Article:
Kentucky Health News
If Kentucky expands its Medicaid program, it will probably be able to reduce the cost by requiring patients whose incomes are above the federal poverty level to help pay for their care. That could make it more feasible for the state to expand the program to people with incomes up to 138 percent of the poverty line.
A proposed federal policy will let states charge co-payments and
increased premiums for doctor visits and some prescription drugs and hospital
care. Robert Pear of The New York Times reports that the policy is designed to encourage states to expand Medicaid under the federal health-care reform law, with generous federal help. By shifting costs to patients, the state and federal governments would pay less.
That adds a new perspective to the cost consideration in Kentucky’s debate over expansion of Medicaid. It could influence the state’s decision, Republican state Sen. Julie Denton of Louisville said Friday during a legislative panel at the Kentucky Press Association convention.
Denton cautioned that the state needs to fix its problems with Medicaid managed care before it expands the program. Democratic Gov. Steve Beshear has said he wants to expand Medicaid if the state can afford it, and since there is
no deadline for deciding whether to participate in the expansion, the debate may carry over into 2014.
Some Republicans have said Kentucky can’t afford the expansion. If the state expands Medicaid eligibility to 138 percent of poverty from its current threshold of 70 percent, the federal government would pay all the cost of the expansion until 2017, when the state would begin helping out, with its share reaching 10 percent in 2020. The federal share of the state’s current program is 72 percent.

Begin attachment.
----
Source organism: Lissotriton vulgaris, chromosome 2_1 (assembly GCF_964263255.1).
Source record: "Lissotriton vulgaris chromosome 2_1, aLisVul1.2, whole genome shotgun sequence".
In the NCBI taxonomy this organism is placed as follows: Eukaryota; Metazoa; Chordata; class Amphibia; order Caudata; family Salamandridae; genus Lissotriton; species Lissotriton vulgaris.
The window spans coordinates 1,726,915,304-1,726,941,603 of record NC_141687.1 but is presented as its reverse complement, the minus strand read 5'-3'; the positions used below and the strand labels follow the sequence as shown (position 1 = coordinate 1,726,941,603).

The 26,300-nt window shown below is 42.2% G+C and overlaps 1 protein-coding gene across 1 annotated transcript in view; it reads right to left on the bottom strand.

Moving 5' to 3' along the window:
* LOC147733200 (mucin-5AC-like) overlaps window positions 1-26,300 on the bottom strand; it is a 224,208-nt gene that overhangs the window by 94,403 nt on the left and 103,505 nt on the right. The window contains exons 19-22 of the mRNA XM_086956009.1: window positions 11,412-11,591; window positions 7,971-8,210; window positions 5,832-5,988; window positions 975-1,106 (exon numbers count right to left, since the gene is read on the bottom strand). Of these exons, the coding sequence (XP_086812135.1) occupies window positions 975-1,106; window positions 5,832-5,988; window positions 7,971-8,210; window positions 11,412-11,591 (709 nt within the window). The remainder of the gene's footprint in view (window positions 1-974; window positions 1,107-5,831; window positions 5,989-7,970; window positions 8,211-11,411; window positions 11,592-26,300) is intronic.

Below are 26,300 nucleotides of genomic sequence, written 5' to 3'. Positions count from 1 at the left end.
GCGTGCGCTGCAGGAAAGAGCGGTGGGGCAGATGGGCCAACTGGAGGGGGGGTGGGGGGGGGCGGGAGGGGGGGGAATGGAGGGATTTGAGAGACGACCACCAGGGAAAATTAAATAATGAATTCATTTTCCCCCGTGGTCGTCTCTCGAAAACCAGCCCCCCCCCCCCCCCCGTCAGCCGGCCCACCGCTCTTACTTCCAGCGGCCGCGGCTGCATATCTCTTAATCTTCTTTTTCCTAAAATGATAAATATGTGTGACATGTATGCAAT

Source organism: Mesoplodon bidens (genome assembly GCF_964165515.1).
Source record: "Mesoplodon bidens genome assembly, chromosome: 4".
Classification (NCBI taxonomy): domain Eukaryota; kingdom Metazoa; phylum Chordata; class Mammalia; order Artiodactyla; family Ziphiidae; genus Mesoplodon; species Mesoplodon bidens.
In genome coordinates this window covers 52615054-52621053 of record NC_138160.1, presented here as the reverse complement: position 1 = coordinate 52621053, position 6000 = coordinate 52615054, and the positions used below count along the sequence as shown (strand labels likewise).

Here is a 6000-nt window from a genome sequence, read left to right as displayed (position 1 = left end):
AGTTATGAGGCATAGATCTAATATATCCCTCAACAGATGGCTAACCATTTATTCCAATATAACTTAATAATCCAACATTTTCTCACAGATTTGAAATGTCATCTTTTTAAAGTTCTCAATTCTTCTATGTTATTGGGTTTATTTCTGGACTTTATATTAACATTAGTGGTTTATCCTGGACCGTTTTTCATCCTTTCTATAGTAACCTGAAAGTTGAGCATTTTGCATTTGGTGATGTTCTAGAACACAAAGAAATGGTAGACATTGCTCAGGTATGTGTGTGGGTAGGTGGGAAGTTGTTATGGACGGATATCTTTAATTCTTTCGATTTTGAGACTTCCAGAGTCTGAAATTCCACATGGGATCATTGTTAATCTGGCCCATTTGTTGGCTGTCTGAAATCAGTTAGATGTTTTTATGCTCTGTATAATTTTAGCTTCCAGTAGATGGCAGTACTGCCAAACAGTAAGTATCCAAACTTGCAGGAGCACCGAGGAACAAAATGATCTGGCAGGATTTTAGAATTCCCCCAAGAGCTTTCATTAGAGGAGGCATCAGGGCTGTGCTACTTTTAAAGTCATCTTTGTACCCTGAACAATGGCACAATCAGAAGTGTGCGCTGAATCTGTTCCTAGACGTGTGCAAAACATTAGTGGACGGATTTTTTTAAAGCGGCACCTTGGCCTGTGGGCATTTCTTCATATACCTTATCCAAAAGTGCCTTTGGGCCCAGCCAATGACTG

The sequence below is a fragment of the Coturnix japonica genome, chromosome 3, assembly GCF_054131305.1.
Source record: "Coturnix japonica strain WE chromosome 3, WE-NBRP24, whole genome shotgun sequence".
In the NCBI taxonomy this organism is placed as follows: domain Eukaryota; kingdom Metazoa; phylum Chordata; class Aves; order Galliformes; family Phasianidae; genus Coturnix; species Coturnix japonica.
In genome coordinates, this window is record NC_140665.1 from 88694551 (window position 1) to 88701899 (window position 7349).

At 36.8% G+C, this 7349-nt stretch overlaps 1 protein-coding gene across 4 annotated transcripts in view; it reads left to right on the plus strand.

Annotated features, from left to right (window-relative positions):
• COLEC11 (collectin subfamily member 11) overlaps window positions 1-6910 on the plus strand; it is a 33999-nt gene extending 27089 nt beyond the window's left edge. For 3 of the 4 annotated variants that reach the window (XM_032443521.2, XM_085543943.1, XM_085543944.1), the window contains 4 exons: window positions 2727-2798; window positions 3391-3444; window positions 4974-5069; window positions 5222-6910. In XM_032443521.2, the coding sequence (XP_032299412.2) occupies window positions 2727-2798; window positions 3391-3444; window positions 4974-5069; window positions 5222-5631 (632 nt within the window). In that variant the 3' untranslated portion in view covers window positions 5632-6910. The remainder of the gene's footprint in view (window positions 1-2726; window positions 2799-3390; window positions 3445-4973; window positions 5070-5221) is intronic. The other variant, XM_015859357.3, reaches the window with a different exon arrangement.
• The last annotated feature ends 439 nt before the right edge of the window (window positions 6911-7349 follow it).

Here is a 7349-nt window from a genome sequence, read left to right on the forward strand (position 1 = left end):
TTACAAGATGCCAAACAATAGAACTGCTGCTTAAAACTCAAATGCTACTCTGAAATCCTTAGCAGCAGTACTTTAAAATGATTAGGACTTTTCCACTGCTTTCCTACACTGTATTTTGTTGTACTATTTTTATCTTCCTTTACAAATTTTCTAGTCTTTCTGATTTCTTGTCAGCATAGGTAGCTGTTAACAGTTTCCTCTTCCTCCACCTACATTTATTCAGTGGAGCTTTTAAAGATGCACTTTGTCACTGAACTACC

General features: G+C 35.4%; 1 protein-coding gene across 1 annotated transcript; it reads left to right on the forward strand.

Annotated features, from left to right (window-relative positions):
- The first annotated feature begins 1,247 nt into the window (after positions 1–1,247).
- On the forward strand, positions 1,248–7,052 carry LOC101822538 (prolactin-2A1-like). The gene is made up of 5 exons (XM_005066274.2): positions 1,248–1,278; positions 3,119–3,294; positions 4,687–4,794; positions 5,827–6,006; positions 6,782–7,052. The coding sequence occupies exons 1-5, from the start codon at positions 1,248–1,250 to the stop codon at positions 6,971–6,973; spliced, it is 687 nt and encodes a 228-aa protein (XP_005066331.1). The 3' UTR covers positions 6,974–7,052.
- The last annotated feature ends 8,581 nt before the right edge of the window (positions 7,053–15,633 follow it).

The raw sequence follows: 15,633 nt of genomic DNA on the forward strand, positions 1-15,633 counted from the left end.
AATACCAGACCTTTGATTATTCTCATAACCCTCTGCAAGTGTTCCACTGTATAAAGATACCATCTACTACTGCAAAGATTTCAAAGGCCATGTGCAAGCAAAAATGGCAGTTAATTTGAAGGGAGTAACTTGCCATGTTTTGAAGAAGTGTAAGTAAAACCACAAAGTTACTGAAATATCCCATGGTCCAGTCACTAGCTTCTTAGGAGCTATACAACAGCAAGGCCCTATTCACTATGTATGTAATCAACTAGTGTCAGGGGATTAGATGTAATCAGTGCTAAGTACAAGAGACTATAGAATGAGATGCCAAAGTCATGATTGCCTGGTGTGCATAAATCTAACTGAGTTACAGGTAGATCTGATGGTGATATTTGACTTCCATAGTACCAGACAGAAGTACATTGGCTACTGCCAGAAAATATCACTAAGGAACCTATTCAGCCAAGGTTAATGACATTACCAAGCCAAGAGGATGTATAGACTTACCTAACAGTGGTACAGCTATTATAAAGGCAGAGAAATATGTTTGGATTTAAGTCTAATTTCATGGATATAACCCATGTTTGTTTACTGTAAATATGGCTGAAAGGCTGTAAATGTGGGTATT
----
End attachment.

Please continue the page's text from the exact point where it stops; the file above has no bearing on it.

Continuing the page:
This proposed rule could have important implications not just for state finances, but for Medicaid patients. It means that a family of three with an annual income of $30,000 could be required to pay $1,500 in premiums and co-payments, Pear reports in the Times.
published in the Federal Register last week, the rule proposes to “update
and simplify Medicaid premium and cost sharing requirements, to promote the
most effective use of services and to assist states in identifying cost-sharing
flexibilities.” It proposes
“new options for states to establish higher cost sharing for nonpreferred
drugs and to propose higher cost sharing for non-emergency use” of emergency rooms.
Barbara K. Tomar, director of federal affairs at the American College of Emergency Physicians, told Pear that the administration had not adequately defined the “nonemergency services” for which the poor might have to pay. “In many cases, she said, patients legitimately believe they need emergency care, but the final diagnosis does not bear that out,” Pear writes.
The proposed rule has no limit on emergency department charges for “non-emergency use.” It says the hospital will have responsibility to assess the individual clinically and ensure access to other
sources of care before requiring payment, which could pose problems for hospitals.
public has until Feb. 13 to comment on the proposed rule, which can be
submitted at www.regulations.gov.